Jeton of Mänttä Railway
In Finland, Mänttä–Wilppula Railway (MWR) was the first narrow gauge railway to open public transport. Serlachius Museums’ collections comprise two railway jetons which were made to commemorate the opening of the railway line.
As mentioned, Mänttä’s railway is now ready to be used. As rolling stock on the railway is one locomotive, one so to speak passenger car for second and third classes and 40 freight cars. Ordinary freight traffic on this railway from Mänttä mills to Vilppula started yesterday; passenger traffic will begin only when the Senate has time to approve the ticket rates. (Newspaper Tampereen Sanomat on 9 November 1897)
Railway line between Tampere and Vaasa had enabled train connection to Vilppula in 1883. Mill owner G. A. Serlachius had had a significant impact for the fact that the railway line runs on the eastern side of Näsijärvi Lake. Soon discussions were opened to build a railway track also to Jyväskylä direction. Serlachius’ suggestion that it would run through Vilppula, Mänttä and Jämsä gained no support. So, Serlachius started to make plans for building a privately owned railway from Vilppula to Mänttä. The project was backed in 1894 by the Finnish Parliament’s grant of two Million Finn Marks for private railway lines.
Newspaper Tampereen Sanomat reported that on 22 Janury 1897 the Senate gave permission to build the narrow-gauge railway. Track width on Mänttä railway was 600 mm. Costs for setting up a narrow-gauge track and for its equipment were about one third lower than for normal gauge railway. In industrial sites, narrow track width allowed steep gradients in confined storage areas. The first passenger train ran on Mänttä Track on 16 October 1897 and the first freight train on 8 November 1897.
Mänttä railway line was used for transporting goods and passengers. It was announced in year 1900 that three trains ran between Mänttä and Vilppula. In addition, “if needed, extra church trains would be dispatched on Sundays, of which would be notified beforehand.” There were three stops: Vilppula, Koskela and Mänttä.
For the distance between Mänttä and Koskela, a longer time span had been reserved in the timetable. The stretch passed through the factory site, where the speed had to be reduced. The area contained also Serlachius family’s castle-home and the office of the mill. Timetable allowed stops on the stretch. A report in the personnel magazine ‘Mill and Us’ recalled: “And if everything went so wrong that one should miss the train, it was possible to catch it up by running before Koskela stop, even for those who had not had any special practice in running.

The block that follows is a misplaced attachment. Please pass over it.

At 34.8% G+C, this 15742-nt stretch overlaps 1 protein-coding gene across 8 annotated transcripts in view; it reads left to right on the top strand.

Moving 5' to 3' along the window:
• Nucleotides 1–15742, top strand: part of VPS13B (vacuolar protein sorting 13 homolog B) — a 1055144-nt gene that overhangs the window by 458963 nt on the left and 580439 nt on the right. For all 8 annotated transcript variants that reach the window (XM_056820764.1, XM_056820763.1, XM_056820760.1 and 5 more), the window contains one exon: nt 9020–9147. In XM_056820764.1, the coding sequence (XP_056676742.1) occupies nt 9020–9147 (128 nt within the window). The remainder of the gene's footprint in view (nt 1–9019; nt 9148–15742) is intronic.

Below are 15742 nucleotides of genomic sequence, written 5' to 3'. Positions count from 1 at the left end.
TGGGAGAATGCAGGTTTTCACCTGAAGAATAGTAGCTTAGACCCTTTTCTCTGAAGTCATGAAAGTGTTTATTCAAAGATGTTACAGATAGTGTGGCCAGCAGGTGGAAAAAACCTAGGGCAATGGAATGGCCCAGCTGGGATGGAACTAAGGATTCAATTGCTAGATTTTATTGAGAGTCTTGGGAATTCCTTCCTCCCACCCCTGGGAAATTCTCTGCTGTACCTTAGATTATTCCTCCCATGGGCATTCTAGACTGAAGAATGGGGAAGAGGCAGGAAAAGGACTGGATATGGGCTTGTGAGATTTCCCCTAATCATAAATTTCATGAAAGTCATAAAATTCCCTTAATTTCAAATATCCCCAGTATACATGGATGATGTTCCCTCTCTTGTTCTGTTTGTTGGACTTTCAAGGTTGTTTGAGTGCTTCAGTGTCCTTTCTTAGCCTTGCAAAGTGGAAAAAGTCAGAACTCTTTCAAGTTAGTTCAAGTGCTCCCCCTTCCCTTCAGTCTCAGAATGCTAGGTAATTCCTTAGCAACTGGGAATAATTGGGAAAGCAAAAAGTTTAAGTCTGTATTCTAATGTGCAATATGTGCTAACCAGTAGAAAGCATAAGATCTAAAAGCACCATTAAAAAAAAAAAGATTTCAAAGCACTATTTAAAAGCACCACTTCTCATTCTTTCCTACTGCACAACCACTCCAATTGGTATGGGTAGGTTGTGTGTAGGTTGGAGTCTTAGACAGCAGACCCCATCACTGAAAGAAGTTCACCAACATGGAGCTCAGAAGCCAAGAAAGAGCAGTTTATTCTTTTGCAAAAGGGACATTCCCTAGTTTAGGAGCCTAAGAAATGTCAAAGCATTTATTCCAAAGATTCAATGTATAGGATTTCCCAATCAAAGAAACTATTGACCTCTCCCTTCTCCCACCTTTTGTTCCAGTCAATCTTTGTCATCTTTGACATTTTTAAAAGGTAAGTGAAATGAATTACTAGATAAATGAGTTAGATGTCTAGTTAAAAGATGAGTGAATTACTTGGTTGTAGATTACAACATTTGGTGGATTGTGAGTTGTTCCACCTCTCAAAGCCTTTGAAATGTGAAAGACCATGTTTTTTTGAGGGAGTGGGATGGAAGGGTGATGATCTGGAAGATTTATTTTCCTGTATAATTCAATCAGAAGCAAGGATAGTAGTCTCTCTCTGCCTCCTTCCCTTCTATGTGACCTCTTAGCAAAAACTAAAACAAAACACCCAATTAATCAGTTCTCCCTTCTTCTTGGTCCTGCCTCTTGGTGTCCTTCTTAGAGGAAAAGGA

Narrow-gauge railway open for public transport had the same transport obligations and responsibilities as the state-owned railways. Detailed instructions had been issued in the charter and operating rules. The printed traffic rule of Wilppula–Mänttä Railway contains instructions on transporting passengers and baggage. The instruction book does not, however, mention jetons.
Railway jeton was a medal that was made in honour of completion of the railway track. Traditionally it warranted a free travel on the railway. On state owned railway, only few persons were granted a jeton, such as the highest officials. Jeton was normally carried in watch-chains or buttonhole. The book Kapeat kiskot (Narrow track) states that among the private narrow-gauge railways in Finland only three are known to have jetons: Hyvinkää–Pyhäjärvi railway, Jokioinen’s railway and Mänttä’s railway. Originally of Russian heritage, the jetons had their golden era on Finnish railway in the turn of 19th and 20th centuries.
Various embossed patterns and enamelled details give multidimensionality for Mänttä-Vilppula railway jeton. Based on the labels, the jetons comprised in Serlachius Museums’ collections have been manufactured by goldsmith shop R. Mellin in years 1899 and 1901. The renowned goldsmith shop was established by master goldsmith Roland Mellin (1803–1871) who had moved to Helsinki from the Swedish town of Nyköping.Mänttä’s narrow-gauge railway gradually fell into disuse when the railway built by Finnish Railway was opened to traffic in 1929. On the site of Mänttä mills, the narrow-gauge track was in operation until 1955.
Kapeat kiskot [Narrow Gauge Track]. Suomen yleiselle liikenteelle avatut yksityiset kapearaiteiset rautatiet. Toim. Matti Bergström, Erkki Einola ja Olavi Kilpiö. Jokioisten Museorautatie, Rautatiemuseo ja Veturimuseo, 1993.
Kultaseppämestarit, Roland & Otto Roland Mellin. Toim. Lehto, Marja-Liisa & Vainio, Sinikka. Helsingin kaupunginmuseo, 1991.
Liikenneohjesääntö ja liikennetaksa Wilppulan – Mäntän rautatietä warten. Tampereen Kiwipaino Osakeyhtiö, 1899.
Personnel magazine Tehdas ja Me [The Mill and us] 1/1955.
Newspaper Tampereen Sanomat 16.3.1897, 17.10.1897 ja 9.11.1897.
Hedman, Tarja & Sivonen, Pauli. Museo jalkautuu kaupunkiin. Gösta Serlachiuksen taidesäätiö, 2004.